Alaskans in Hawaii—happily soaking up light and sun in December and January—that’s hardly news. Buy me a ticket, right?
But UAA scientists and graduate and undergraduate students, employed and paid for their scientific skills as they survey for artifacts in Hawaii—now that’s something to talk about.
In these lean economic times in Alaska, the university system is working hard to reach out to the public with new inventions, ideas and skill sets. This particular project with the U.S. Army Corps of Engineers happened through the Applied Environmental Research Center within the UAA Business Enterprise Institute.
BEI’s role is to link Alaska businesses and entrepreneurs with the expertise and talent at the University of Alaska. AERC is one of eight centers within BEI. It places subject-area experts who can do the environmental, cultural and natural resource assessments required by public land managers. In Hawaii, that recently meant UAA students and scientists doing archaeological surveys on public lands managed by the U.S. Army Garrison, Hawaii.
Applied learning in the field
In the past two years, AERC projects have delivered more than $2.5 million in new money to the UA system, according to Douglas Causey, AERC’s director. Archaeology endeavors are the anchor, delivering $1.7 million in revenue so far.
That payday is welcome, but so are other important benefits, says Causey. Most of the work has been done during December semester breaks, adding a winter field work opportunity for faculty and students. Yet another plus is exposure to marketplace expectations for project delivery and completion.
“These cooperative agreements are required to operate at the speed of industry,” said Christi Bell, executive director for BEI. “There is an added layer of entrepreneurial acumen incorporated that further provides our faculty and students a ‘real world’ experience.”
Why and how Hawaii?
The U.S. Army Corps of Engineers, Pacific Ocean Division, covers programs in Alaska, Hawaii, Guam, American Samoa and the Mariana Islands. Hearing the Corps might have projects within this enormous region, AERC applied and qualified.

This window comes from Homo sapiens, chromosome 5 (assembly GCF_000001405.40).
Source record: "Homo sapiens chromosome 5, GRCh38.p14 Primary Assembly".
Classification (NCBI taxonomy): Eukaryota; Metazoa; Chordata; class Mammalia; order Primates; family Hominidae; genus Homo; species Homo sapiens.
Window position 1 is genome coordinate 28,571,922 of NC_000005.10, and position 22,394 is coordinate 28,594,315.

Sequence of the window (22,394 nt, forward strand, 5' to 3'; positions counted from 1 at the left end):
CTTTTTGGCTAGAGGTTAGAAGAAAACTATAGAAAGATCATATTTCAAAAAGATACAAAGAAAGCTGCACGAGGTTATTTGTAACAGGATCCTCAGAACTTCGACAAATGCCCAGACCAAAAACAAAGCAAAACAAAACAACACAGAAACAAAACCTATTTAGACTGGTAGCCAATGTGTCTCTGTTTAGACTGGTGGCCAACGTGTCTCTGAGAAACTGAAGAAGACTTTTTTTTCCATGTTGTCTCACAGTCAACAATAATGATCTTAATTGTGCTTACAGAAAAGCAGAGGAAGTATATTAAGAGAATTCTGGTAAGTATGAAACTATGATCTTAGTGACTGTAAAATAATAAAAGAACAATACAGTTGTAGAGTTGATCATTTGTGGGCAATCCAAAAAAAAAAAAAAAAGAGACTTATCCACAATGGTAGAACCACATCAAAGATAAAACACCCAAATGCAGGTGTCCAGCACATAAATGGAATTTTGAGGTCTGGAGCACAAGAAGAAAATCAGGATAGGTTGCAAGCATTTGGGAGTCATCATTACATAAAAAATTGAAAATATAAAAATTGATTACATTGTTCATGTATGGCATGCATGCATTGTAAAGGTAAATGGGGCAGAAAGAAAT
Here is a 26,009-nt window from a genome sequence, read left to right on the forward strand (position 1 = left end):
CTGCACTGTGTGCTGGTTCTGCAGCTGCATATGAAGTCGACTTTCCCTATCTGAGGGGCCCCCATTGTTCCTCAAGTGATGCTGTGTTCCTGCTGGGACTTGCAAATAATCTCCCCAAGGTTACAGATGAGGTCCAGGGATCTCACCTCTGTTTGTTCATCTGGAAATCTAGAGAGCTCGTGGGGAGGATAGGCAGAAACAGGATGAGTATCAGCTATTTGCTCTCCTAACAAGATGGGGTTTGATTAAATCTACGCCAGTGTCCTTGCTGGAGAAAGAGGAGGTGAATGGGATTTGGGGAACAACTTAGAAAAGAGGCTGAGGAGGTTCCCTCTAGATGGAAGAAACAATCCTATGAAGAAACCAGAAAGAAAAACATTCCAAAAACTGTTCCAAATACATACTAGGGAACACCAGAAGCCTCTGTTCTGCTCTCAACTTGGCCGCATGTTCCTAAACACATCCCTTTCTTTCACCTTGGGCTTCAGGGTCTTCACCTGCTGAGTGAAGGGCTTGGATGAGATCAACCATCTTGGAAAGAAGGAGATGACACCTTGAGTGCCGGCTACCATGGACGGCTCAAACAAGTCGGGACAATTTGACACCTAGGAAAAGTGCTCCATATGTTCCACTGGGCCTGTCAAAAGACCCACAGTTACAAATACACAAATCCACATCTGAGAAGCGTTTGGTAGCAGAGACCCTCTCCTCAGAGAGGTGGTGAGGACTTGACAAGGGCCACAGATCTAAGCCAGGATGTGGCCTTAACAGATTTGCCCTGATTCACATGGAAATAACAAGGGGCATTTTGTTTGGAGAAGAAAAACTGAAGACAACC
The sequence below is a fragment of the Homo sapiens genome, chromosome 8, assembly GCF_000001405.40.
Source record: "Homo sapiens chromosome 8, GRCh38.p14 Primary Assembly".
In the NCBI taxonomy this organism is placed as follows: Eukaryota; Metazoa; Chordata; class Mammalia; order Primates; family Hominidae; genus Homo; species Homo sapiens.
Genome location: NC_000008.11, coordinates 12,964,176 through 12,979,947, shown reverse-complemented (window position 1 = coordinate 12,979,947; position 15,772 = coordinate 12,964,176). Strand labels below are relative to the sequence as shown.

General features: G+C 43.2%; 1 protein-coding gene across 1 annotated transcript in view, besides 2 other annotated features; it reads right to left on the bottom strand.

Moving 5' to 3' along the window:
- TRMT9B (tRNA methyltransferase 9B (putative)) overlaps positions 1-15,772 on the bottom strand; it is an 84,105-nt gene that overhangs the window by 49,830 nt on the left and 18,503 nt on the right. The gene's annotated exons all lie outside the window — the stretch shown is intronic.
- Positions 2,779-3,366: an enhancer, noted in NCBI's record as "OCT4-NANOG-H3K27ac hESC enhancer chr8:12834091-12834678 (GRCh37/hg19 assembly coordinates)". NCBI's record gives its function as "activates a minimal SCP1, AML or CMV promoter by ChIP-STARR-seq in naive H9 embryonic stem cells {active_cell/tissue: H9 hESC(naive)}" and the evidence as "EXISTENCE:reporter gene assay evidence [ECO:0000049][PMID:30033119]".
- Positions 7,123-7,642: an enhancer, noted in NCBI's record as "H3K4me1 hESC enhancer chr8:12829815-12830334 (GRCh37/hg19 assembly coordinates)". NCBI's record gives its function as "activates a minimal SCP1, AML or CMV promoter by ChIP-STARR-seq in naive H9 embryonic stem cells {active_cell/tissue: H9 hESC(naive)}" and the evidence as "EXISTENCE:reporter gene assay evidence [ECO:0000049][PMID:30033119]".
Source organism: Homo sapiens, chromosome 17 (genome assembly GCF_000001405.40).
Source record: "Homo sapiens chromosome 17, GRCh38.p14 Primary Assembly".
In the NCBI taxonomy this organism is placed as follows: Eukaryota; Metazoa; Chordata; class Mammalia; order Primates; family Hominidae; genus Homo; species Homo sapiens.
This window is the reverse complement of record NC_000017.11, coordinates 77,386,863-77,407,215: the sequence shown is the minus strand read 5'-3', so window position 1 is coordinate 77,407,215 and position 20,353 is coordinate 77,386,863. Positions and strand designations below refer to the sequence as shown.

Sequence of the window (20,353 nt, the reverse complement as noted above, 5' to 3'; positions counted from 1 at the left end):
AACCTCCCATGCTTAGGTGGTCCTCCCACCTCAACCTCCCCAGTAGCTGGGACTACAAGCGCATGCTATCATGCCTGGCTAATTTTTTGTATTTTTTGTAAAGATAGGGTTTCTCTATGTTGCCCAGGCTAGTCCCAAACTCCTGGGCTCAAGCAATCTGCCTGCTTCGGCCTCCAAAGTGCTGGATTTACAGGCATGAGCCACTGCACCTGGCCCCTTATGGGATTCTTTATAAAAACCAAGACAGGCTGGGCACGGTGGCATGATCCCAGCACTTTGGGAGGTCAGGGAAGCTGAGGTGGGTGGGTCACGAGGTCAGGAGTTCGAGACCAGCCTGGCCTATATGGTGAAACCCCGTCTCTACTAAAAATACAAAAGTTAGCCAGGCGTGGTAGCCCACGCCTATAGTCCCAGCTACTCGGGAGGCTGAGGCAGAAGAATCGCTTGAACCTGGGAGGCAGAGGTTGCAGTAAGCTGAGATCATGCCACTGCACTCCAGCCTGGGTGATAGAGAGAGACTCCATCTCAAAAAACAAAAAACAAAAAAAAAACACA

It’s not that Hawaii has no archaeologists. Resident experts there are hard at work exploring environmental and cultural impacts of numerous projects advanced by private developers and land owners, as well as both state and federal agencies and governments—all to meet the state of Hawaii’s historic preservation laws and regulations. Just one of those projects is a very visible railroad extension. The volume of work in Hawaii opens up opportunities for other skilled archaeologists, including UAA’s experts.
So far, UAA faculty and students have conducted “archaeological pedestrian surveys” in the high elevation saddle area between Mauna Loa and Mauna Kea on the Big Island, known as the Pōhakuloa Training Area. One effort covered 400 acres and the other was closer to 500 acres.
While work to date has meant walking through landscape to document evidence of human presence in upland areas of the Big Island, the team will venture closer to the coast in August for a different project on Oahu. They’ll trade the uplands for jungle. Armed with machetes, they’ll clear space and shovel 50-centimenter test areas and screen the dirt for artifacts.